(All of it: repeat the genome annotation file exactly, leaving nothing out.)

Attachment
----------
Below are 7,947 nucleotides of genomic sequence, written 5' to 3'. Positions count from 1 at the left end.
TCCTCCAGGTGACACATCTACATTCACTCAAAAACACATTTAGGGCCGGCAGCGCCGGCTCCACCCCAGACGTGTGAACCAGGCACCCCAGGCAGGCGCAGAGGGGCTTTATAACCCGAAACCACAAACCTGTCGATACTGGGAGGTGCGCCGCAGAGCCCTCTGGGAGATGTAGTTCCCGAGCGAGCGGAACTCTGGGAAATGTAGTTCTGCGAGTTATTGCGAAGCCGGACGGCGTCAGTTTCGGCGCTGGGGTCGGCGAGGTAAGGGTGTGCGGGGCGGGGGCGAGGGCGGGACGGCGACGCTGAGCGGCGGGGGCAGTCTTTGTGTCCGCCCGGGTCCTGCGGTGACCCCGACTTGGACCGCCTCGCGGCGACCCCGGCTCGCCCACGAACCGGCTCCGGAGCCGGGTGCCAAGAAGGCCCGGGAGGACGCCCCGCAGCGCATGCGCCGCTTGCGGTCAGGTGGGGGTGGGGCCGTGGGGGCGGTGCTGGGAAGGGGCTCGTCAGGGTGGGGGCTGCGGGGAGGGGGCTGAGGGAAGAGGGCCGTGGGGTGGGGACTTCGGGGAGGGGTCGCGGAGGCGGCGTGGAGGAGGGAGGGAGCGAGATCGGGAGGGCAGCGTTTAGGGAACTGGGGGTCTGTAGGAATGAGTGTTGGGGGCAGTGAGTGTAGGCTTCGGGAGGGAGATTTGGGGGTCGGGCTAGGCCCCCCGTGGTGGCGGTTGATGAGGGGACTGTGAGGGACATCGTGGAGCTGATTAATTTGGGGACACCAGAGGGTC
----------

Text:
Below are 7,947 nucleotides of genomic sequence, written 5' to 3'. Positions count from 1 at the left end.
TCCTCCAGGTGACACATCTACATTCACTCAAAAACACATTTAGGGCCGGCAGCGCCGGCTCCACCCCAGACGTGTGAACCAGGCACCCCAGGCAGGCGCAGAGGGGCTTTATAACCCGAAACCACAAACCTGTCGATACTGGGAGGTGCGCCGCAGAGCCCTCTGGGAGATGTAGTTCCCGAGCGAGCGGAACTCTGGGAAATGTAGTTCTGCGAGTTATTGCGAAGCCGGACGGCGTCAGTTTCGGCGCTGGGGTCGGCGAGGTAAGGGTGTGCGGGGCGGGGGCGAGGGCGGGACGGCGACGCTGAGCGGCGGGGGCAGTCTTTGTGTCCGCCCGGGTCCTGCGGTGACCCCGACTTGGACCGCCTCGCGGCGACCCCGGCTCGCCCACGAACCGGCTCCGGAGCCGGGTGCCAAGAAGGCCCGGGAGGACGCCCCGCAGCGCATGCGCCGCTTGCGGTCAGGTGGGGGTGGGGCCGTGGGGGCGGTGCTGGGAAGGGGCTCGTCAGGGTGGGGGCTGCGGGGAGGGGGCTGAGGGAAGAGGGCCGTGGGGTGGGGACTTCGGGGAGGGGTCGCGGAGGCGGCGTGGAGGAGGGAGGGAGCGAGATCGGGAGGGCAGCGTTTAGGGAACTGGGGGTCTGTAGGAATGAGTGTTGGGGGCAGTGAGTGTAGGCTTCGGGAGGGAGATTTGGGGGTCGGGCTAGGCCCCCCGTGGTGGCGGTTGATGAGGGGACTGTGAGGGACATCGTGGAGCTGATTAATTTGGGGACACCAGAGGGTC